F r e q u e n t l y A s k e d q u e s t i o n s
U.S. Department of Health and Human Services, Office on Women’s Health
Q: What is acne?
A: Acne is a disorder that causes outbreaks
of skin lesions commonly called pim-
ples. It is caused by the skin’s oil glands
making too much sebum, an oily sub-
stance, which leads to plugged pores. It
also can be caused by the rapid produc-
tion of a bacteria P. acnes.
Acne lesions occur mostly on the
face, neck, back, chest, and shoulders.
It is the most common skin disease.
Although acne is not a serious health
threat, severe acne can lead to disfigur-
ing and permanent scarring.
Q: How does acne affect women?
A: Most young women and men will have
at least a few pimples over the course of
their lives. But acne seems to affect men
and women in different ways. Young
men are more likely to have a more
serious form of acne. Acne in young
women tends to be more random and
linked to hormone changes, such as the
As women get older, acne often gets
better. But some women have acne for
many years. Some women even get
acne for the first time at age 30 or 40.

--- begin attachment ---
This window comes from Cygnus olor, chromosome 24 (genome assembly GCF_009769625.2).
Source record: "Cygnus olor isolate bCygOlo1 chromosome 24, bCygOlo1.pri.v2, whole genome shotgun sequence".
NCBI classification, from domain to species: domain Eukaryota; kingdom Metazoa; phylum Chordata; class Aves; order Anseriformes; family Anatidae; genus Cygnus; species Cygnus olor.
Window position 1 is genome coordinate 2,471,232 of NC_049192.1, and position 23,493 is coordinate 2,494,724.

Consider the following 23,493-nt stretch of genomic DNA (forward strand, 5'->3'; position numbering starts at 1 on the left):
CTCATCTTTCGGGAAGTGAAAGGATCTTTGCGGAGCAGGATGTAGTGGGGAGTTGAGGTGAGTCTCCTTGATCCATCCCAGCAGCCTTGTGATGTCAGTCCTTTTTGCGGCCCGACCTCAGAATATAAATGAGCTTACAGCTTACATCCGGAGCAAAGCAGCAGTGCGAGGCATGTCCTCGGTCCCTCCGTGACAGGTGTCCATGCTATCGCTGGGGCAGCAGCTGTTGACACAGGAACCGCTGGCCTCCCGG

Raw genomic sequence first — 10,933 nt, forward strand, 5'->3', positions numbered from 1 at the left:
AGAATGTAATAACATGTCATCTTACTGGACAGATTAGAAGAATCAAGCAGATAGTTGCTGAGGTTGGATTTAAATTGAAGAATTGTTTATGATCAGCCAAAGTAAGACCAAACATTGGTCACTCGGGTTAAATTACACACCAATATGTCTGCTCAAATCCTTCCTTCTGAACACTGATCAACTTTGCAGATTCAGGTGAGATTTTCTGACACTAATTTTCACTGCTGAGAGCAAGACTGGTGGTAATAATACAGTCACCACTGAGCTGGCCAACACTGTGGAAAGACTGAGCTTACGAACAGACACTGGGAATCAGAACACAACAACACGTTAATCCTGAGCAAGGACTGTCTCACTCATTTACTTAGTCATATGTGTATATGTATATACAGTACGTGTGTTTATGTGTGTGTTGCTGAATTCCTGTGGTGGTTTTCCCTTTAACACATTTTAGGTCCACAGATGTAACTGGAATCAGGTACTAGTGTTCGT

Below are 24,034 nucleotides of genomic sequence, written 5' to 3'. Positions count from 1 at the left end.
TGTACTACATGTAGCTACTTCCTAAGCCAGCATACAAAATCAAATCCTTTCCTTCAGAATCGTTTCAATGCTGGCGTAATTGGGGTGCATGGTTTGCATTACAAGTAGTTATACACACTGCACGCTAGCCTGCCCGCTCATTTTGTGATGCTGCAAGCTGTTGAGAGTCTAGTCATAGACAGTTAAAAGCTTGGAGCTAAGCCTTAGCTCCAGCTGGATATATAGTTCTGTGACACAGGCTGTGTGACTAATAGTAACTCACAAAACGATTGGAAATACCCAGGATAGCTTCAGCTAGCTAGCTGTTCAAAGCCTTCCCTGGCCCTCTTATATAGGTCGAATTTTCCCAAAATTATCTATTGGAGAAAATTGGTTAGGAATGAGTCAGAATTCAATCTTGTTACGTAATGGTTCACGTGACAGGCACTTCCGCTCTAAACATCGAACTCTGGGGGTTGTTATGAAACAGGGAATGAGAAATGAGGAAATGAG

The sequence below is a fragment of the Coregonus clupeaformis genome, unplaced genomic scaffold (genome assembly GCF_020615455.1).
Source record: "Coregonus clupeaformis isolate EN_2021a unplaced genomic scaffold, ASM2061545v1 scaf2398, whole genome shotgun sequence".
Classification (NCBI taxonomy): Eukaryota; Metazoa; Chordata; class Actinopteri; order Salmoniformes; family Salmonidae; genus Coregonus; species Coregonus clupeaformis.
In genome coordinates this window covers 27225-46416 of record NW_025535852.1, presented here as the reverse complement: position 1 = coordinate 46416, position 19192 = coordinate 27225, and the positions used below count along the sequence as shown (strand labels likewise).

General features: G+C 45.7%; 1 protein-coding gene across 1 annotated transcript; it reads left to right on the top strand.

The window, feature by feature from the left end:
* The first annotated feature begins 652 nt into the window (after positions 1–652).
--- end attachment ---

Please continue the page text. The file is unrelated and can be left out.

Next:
For many women, acne can be an
upsetting illness. Women may have
feelings of depression, poor body image,
or low self-esteem. But you don’t have
to wait to outgrow acne or to let it run
its course. Today, almost every case of
acne can be resolved. Acne also can,
sometimes, be prevented. Talk with
your doctor or dermatologist (a doctor
who specializes in treating skin prob-
lems) about how you can help prevent
acne and if treatment would help you.
Q: What are the different types of
A: • Comedo (whiteheads or black-
heads) or papules. The comedo
is the basic acne lesion, which is a
plugged pore. If the plugged pore
stays under the skin, it’s called a
closed comedo and forms a white
bump or whitehead. Blackheads are
comedos that open up and appear
blackish on the surface of the skin.